Personal life

Hussey is married to Amy and has three children: Jasmin, William and Molly. His younger brother, David, is also a professional cricketer who plays for Victoria, Nottinghamshire, Kolkata Knight Riders and Australia.

Indian Premier League

Hussey has chosen to play for his Indian Premier League team Chennai Super Kings instead of his Australian state side Western Warriors in the upcoming Champions Twenty20 League in December.

He said of the move: “It has not sat comfortably with me, and I agonised over that decision for quite some time, But it sort of came down to three or four different reasons.

“I played for the Chennai Super Kings in the IPL in the first four games and helped them to qualify for the Champions League, so I sort of feel an allegiance towards them in that respect.”

“Also, I have never played a Twenty20 game for the Western Warriors and hence didn’t help them achieve the Champions League status. I think I would be taking away the place of a young Western Australian to be able to play in the tournament which should be a very exciting tournament to be involved in. I also believe that the Western Warriors will be financially rewarded by allowing me to play for the Chennai Super Kings.[11]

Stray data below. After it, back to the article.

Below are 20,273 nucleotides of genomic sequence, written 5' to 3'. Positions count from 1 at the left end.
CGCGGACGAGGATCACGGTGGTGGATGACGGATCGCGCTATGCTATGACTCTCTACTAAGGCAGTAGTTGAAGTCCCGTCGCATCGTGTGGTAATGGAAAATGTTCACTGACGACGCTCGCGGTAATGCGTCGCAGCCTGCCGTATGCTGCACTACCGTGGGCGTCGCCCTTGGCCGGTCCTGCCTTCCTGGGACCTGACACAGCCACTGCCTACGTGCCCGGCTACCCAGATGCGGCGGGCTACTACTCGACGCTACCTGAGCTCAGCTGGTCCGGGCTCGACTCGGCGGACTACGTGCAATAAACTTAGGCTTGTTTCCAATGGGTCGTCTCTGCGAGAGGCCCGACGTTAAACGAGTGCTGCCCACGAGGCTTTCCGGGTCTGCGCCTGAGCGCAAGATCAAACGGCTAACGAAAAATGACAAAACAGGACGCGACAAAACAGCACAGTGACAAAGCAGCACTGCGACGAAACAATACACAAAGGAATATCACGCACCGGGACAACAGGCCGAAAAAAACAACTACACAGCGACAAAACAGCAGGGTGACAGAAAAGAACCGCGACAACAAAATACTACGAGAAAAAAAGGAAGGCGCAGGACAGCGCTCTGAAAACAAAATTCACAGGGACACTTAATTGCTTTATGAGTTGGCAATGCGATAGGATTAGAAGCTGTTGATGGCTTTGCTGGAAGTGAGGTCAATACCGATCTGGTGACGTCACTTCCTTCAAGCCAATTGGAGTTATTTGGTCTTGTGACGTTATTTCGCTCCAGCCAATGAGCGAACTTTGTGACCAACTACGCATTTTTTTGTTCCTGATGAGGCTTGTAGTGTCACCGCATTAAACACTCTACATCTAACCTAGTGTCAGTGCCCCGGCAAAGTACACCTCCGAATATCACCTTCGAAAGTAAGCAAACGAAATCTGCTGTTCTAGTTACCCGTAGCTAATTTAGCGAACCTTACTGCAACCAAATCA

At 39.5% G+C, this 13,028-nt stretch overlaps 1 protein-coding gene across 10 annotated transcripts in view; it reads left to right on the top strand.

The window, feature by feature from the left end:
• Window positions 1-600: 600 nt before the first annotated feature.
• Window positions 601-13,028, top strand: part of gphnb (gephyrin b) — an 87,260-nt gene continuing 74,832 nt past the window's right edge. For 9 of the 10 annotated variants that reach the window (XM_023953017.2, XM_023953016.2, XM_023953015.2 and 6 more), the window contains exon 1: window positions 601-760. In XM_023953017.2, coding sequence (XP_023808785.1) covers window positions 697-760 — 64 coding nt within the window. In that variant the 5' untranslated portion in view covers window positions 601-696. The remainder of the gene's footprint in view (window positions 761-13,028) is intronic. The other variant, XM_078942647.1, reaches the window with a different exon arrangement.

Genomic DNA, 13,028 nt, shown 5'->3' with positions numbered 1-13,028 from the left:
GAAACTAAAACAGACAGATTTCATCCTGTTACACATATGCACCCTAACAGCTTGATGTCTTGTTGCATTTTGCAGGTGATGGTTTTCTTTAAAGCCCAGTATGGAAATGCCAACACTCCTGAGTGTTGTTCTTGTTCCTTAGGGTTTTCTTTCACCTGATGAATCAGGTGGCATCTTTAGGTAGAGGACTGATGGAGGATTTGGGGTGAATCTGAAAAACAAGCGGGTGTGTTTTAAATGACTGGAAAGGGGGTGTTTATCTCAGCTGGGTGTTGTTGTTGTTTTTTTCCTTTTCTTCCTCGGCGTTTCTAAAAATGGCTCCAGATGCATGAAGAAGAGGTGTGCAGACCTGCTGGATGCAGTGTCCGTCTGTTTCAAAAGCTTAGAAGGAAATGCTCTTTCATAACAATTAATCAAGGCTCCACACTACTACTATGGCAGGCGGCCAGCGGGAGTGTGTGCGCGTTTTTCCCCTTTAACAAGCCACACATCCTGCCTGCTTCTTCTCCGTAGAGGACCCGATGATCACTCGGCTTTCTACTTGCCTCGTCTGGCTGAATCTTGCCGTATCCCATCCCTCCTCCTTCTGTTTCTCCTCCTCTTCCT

Endorsements

In August 2007, Hussey became brand ambassador for the Canada-based games publisher Gamebience. According to the Gamebience's press release, the company has acquired his exclusive rights whereby he will endorse its products, including Cricket Life 08.

Test Centuries

Michael Hussey's Test Centuries
Runs Match Against City/Country Venue Year
[1] 137 2 West Indies Hobart, Australia Bellerive Oval 2005
[2] 133* 3 West Indies Adelaide, Australia Adelaide Oval 2005
[3] 122 5 South Africa Melbourne, Australia Melbourne Cricket Ground 2005
[4] 182 11 Bangladesh Chittagong, Bangladesh Chittagong Divisional Stadium 2006
[5] 103 14 England Perth, Australia The WACA 2006
[6] 133 17 Sri Lanka Brisbane, Australia The Gabba 2007
[7] 132 18 Sri Lanka Hobart, Australia Bellerive Oval 2007
[8] 145* 20 India Sydney, Australia Sydney Cricket Ground 2008
[9] 146[12] India Bangalore, India M. Chinnaswamy Stadium 2008

One Day International Centuries

Mike Hussey's One Day International Centuries
Runs Match Against City/Country Venue Year
[1] 109* 41 West Indies Kuala Lumpur, Malaysia Kinrara Academy Oval 2006
[2] 105 60 New Zealand Auckland, New Zealand Eden Park 2007

Notes

References

External links

Template:Australian batsmen with a Test batting average above 50